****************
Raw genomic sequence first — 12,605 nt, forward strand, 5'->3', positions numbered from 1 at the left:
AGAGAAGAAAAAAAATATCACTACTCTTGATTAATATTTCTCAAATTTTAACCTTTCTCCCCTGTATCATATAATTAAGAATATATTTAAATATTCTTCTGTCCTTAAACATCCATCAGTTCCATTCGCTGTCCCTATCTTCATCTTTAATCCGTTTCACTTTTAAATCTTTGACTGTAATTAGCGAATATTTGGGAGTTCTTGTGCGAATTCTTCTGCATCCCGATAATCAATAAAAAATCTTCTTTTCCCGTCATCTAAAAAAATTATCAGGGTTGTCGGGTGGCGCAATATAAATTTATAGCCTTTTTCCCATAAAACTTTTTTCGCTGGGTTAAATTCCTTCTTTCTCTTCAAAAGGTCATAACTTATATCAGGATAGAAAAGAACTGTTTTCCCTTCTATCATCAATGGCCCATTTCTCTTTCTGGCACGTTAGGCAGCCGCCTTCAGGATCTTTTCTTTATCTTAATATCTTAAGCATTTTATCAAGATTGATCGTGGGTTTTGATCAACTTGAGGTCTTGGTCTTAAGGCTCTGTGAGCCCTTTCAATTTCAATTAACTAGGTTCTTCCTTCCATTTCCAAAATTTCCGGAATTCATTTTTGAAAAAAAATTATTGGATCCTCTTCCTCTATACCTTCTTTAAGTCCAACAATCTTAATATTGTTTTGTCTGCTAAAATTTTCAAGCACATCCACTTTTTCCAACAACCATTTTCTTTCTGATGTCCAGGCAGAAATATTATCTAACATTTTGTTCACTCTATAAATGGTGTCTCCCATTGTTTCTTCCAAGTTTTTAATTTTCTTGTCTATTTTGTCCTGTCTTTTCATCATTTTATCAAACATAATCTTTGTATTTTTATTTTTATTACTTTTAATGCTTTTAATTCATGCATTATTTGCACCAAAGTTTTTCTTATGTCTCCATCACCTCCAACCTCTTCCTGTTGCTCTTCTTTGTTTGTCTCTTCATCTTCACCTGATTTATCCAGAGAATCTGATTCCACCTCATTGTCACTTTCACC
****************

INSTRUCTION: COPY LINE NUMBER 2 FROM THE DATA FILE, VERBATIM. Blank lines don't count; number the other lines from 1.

AGAGAAGAAAAAAAATATCACTACTCTTGATTAATATTTCTCAAATTTTAACCTTTCTCCCCTGTATCATATAATTAAGAATATATTTAAATATTCTTCTGTCCTTAAACATCCATCAGTTCCATTCGCTGTCCCTATCTTCATCTTTAATCCGTTTCACTTTTAAATCTTTGACTGTAATTAGCGAATATTTGGGAGTTCTTGTGCGAATTCTTCTGCATCCCGATAATCAATAAAAAATCTTCTTTTCCCGTCATCTAAAAAAATTATCAGGGTTGTCGGGTGGCGCAATATAAATTTATAGCCTTTTTCCCATAAAACTTTTTTCGCTGGGTTAAATTCCTTCTTTCTCTTCAAAAGGTCATAACTTATATCAGGATAGAAAAGAACTGTTTTCCCTTCTATCATCAATGGCCCATTTCTCTTTCTGGCACGTTAGGCAGCCGCCTTCAGGATCTTTTCTTTATCTTAATATCTTAAGCATTTTATCAAGATTGATCGTGGGTTTTGATCAACTTGAGGTCTTGGTCTTAAGGCTCTGTGAGCCCTTTCAATTTCAATTAACTAGGTTCTTCCTTCCATTTCCAAAATTTCCGGAATTCATTTTTGAAAAAAAATTATTGGATCCTCTTCCTCTATACCTTCTTTAAGTCCAACAATCTTAATATTGTTTTGTCTGCTAAAATTTTCAAGCACATCCACTTTTTCCAACAACCATTTTCTTTCTGATGTCCAGGCAGAAATATTATCTAACATTTTGTTCACTCTATAAATGGTGTCTCCCATTGTTTCTTCCAAGTTTTTAATTTTCTTGTCTATTTTGTCCTGTCTTTTCATCATTTTATCAAACATAATCTTTGTATTTTTATTTTTATTACTTTTAATGCTTTTAATTCATGCATTATTTGCACCAAAGTTTTTCTTATGTCTCCATCACCTCCAACCTCTTCCTGTTGCTCTTCTTTGTTTGTCTCTTCATCTTCACCTGATTTATCCAGAGAATCTGATTCCACCTCATTGTCACTTTCACC